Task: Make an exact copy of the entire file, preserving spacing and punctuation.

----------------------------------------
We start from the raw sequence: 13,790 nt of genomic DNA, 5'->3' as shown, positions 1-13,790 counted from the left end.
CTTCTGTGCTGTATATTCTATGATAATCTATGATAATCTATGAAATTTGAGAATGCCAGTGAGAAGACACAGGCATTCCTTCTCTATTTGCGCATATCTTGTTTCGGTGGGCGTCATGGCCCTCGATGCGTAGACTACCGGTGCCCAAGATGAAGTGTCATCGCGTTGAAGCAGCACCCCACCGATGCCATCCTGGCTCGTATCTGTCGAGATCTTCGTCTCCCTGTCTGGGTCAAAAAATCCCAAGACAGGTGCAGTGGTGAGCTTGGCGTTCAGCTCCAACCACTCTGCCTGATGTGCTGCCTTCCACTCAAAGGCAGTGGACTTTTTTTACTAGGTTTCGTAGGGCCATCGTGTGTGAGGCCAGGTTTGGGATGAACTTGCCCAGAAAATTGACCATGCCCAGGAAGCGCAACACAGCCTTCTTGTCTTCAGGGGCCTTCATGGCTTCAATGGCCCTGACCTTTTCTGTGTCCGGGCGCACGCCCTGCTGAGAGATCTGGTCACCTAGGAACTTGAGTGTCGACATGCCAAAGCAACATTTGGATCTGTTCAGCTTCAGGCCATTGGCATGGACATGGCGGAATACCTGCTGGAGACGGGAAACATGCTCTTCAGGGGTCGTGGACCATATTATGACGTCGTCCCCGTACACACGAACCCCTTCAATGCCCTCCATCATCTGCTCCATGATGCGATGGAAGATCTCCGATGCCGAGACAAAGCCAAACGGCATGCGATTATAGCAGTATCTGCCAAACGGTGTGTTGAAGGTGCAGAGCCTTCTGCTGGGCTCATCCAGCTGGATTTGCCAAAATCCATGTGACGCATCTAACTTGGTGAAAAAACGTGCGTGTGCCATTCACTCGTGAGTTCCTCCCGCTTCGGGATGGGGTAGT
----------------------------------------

We start from the raw sequence: 13,790 nt of genomic DNA, 5'->3' as shown, positions 1-13,790 counted from the left end.
CTTCTGTGCTGTATATTCTATGATAATCTATGATAATCTATGAAATTTGAGAATGCCAGTGAGAAGACACAGGCATTCCTTCTCTATTTGCGCATATCTTGTTTCGGTGGGCGTCATGGCCCTCGATGCGTAGACTACCGGTGCCCAAGATGAAGTGTCATCGCGTTGAAGCAGCACCCCACCGATGCCATCCTGGCTCGTATCTGTCGAGATCTTCGTCTCCCTGTCTGGGTCAAAAAATCCCAAGACAGGTGCAGTGGTGAGCTTGGCGTTCAGCTCCAACCACTCTGCCTGATGTGCTGCCTTCCACTCAAAGGCAGTGGACTTTTTTTACTAGGTTTCGTAGGGCCATCGTGTGTGAGGCCAGGTTTGGGATGAACTTGCCCAGAAAATTGACCATGCCCAGGAAGCGCAACACAGCCTTCTTGTCTTCAGGGGCCTTCATGGCTTCAATGGCCCTGACCTTTTCTGTGTCCGGGCGCACGCCCTGCTGAGAGATCTGGTCACCTAGGAACTTGAGTGTCGACATGCCAAAGCAACATTTGGATCTGTTCAGCTTCAGGCCATTGGCATGGACATGGCGGAATACCTGCTGGAGACGGGAAACATGCTCTTCAGGGGTCGTGGACCATATTATGACGTCGTCCCCGTACACACGAACCCCTTCAATGCCCTCCATCATCTGCTCCATGATGCGATGGAAGATCTCCGATGCCGAGACAAAGCCAAACGGCATGCGATTATAGCAGTATCTGCCAAACGGTGTGTTGAAGGTGCAGAGCCTTCTGCTGGGCTCATCCAGCTGGATTTGCCAAAATCCATGTGACGCATCTAACTTGGTGAAAAAACGTGCGTGTGCCATTCACTCGTGAGTTCCTCCCGCTTCGGGATGGGGTAGT